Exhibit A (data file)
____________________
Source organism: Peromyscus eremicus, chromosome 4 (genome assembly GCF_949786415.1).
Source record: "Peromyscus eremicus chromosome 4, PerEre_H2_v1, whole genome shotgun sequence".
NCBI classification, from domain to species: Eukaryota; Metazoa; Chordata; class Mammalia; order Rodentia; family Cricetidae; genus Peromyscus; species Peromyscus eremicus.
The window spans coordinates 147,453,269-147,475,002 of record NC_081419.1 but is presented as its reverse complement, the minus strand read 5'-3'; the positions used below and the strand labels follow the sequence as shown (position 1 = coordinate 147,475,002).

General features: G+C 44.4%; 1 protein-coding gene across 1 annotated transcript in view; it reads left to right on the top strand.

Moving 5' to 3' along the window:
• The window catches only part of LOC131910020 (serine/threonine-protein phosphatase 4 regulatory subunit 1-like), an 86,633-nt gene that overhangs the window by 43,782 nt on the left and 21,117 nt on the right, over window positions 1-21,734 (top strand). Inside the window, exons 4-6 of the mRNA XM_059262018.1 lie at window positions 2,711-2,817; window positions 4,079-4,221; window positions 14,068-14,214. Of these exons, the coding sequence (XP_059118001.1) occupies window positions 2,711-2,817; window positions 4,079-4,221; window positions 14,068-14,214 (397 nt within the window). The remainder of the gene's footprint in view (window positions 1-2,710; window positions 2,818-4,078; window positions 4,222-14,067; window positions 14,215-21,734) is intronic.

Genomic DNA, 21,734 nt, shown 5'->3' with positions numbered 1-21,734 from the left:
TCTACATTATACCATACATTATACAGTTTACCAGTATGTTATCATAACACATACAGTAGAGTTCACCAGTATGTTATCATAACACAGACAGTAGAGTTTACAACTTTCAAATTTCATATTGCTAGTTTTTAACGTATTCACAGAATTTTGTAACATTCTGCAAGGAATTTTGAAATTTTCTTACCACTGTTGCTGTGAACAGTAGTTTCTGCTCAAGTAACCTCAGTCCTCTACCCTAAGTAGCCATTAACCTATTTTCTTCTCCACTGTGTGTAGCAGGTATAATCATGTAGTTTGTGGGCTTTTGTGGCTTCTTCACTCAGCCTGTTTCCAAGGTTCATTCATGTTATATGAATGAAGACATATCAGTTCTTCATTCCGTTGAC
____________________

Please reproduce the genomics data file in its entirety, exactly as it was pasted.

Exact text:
Source organism: Peromyscus eremicus, chromosome 4 (genome assembly GCF_949786415.1).
Source record: "Peromyscus eremicus chromosome 4, PerEre_H2_v1, whole genome shotgun sequence".
NCBI classification, from domain to species: Eukaryota; Metazoa; Chordata; class Mammalia; order Rodentia; family Cricetidae; genus Peromyscus; species Peromyscus eremicus.
The window spans coordinates 147,453,269-147,475,002 of record NC_081419.1 but is presented as its reverse complement, the minus strand read 5'-3'; the positions used below and the strand labels follow the sequence as shown (position 1 = coordinate 147,475,002).

General features: G+C 44.4%; 1 protein-coding gene across 1 annotated transcript in view; it reads left to right on the top strand.

Moving 5' to 3' along the window:
• The window catches only part of LOC131910020 (serine/threonine-protein phosphatase 4 regulatory subunit 1-like), an 86,633-nt gene that overhangs the window by 43,782 nt on the left and 21,117 nt on the right, over window positions 1-21,734 (top strand). Inside the window, exons 4-6 of the mRNA XM_059262018.1 lie at window positions 2,711-2,817; window positions 4,079-4,221; window positions 14,068-14,214. Of these exons, the coding sequence (XP_059118001.1) occupies window positions 2,711-2,817; window positions 4,079-4,221; window positions 14,068-14,214 (397 nt within the window). The remainder of the gene's footprint in view (window positions 1-2,710; window positions 2,818-4,078; window positions 4,222-14,067; window positions 14,215-21,734) is intronic.

Genomic DNA, 21,734 nt, shown 5'->3' with positions numbered 1-21,734 from the left:
TCTACATTATACCATACATTATACAGTTTACCAGTATGTTATCATAACACATACAGTAGAGTTCACCAGTATGTTATCATAACACAGACAGTAGAGTTTACAACTTTCAAATTTCATATTGCTAGTTTTTAACGTATTCACAGAATTTTGTAACATTCTGCAAGGAATTTTGAAATTTTCTTACCACTGTTGCTGTGAACAGTAGTTTCTGCTCAAGTAACCTCAGTCCTCTACCCTAAGTAGCCATTAACCTATTTTCTTCTCCACTGTGTGTAGCAGGTATAATCATGTAGTTTGTGGGCTTTTGTGGCTTCTTCACTCAGCCTGTTTCCAAGGTTCATTCATGTTATATGAATGAAGACATATCAGTTCTTCATTCCGTTGAC